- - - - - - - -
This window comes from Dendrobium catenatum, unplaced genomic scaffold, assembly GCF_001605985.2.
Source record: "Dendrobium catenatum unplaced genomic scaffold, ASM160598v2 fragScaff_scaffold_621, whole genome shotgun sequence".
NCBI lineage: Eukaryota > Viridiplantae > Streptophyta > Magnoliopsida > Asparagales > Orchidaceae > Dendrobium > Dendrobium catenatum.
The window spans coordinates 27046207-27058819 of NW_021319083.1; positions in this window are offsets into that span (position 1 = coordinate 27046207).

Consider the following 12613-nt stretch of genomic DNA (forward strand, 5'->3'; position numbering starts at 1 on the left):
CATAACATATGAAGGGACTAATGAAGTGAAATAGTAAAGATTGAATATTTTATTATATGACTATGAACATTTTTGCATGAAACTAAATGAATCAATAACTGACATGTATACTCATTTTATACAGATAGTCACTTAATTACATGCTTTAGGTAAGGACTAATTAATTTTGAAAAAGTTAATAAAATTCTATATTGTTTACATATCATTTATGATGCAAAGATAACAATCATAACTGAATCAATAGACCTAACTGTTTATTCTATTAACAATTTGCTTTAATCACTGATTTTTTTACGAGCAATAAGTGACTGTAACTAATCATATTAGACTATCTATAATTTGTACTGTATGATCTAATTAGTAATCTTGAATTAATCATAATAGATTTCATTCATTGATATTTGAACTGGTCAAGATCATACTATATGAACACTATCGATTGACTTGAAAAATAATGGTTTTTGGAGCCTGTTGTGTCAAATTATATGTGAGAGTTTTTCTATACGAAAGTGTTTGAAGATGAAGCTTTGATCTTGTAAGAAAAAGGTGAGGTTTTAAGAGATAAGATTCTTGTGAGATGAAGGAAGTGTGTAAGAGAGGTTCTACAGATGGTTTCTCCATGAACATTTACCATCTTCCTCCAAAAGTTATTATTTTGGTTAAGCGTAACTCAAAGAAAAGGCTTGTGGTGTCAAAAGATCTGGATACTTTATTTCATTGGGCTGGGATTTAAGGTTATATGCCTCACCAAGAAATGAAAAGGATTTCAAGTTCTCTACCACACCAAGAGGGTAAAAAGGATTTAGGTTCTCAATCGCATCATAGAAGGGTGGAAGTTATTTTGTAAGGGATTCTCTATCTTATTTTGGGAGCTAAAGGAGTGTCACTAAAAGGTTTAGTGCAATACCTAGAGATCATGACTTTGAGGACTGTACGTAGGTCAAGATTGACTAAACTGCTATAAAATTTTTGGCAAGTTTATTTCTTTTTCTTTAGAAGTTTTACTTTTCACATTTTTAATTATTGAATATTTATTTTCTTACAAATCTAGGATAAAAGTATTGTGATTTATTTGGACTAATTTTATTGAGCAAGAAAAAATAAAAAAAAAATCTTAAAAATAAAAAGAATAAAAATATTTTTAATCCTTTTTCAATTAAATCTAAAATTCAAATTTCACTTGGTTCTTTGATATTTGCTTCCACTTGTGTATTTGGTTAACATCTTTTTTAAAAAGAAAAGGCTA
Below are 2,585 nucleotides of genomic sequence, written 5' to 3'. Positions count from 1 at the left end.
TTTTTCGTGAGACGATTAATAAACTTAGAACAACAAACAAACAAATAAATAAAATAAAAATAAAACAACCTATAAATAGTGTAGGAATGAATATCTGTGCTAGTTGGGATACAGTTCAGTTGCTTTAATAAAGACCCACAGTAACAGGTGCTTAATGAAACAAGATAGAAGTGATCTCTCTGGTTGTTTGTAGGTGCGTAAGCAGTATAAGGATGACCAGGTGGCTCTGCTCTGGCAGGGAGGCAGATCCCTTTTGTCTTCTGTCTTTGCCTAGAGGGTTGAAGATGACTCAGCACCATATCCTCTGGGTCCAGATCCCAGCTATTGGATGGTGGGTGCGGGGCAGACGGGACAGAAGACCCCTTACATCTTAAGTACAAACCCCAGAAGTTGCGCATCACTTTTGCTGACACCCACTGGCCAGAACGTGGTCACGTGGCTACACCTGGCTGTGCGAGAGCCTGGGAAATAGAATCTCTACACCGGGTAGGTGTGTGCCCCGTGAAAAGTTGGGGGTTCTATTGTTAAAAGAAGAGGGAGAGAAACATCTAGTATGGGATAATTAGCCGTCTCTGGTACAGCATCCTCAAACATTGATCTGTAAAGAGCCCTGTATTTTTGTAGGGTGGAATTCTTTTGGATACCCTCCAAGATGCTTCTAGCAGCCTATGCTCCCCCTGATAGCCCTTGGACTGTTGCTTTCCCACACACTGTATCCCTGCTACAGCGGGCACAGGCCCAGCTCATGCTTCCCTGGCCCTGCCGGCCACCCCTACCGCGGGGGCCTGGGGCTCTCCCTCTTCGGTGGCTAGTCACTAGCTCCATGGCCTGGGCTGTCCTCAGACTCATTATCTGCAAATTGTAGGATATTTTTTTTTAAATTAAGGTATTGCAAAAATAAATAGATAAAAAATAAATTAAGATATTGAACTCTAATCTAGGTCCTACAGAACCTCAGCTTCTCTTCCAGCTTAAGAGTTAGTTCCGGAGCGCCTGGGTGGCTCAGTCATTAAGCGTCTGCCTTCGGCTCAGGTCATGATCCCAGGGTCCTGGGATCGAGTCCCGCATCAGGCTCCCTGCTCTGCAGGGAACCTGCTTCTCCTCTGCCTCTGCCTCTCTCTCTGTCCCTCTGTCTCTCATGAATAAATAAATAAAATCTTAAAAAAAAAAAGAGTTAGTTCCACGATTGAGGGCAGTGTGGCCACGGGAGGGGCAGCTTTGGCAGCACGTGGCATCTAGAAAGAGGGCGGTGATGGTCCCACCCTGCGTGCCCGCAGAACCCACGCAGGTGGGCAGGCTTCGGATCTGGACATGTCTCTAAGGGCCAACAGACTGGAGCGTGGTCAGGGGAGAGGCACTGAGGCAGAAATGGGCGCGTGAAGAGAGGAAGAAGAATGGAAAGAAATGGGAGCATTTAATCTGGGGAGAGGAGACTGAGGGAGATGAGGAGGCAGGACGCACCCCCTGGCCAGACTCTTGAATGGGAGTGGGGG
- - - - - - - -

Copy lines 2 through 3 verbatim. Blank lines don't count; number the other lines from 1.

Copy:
Source record: "Dendrobium catenatum unplaced genomic scaffold, ASM160598v2 fragScaff_scaffold_621, whole genome shotgun sequence".
NCBI lineage: Eukaryota > Viridiplantae > Streptophyta > Magnoliopsida > Asparagales > Orchidaceae > Dendrobium > Dendrobium catenatum.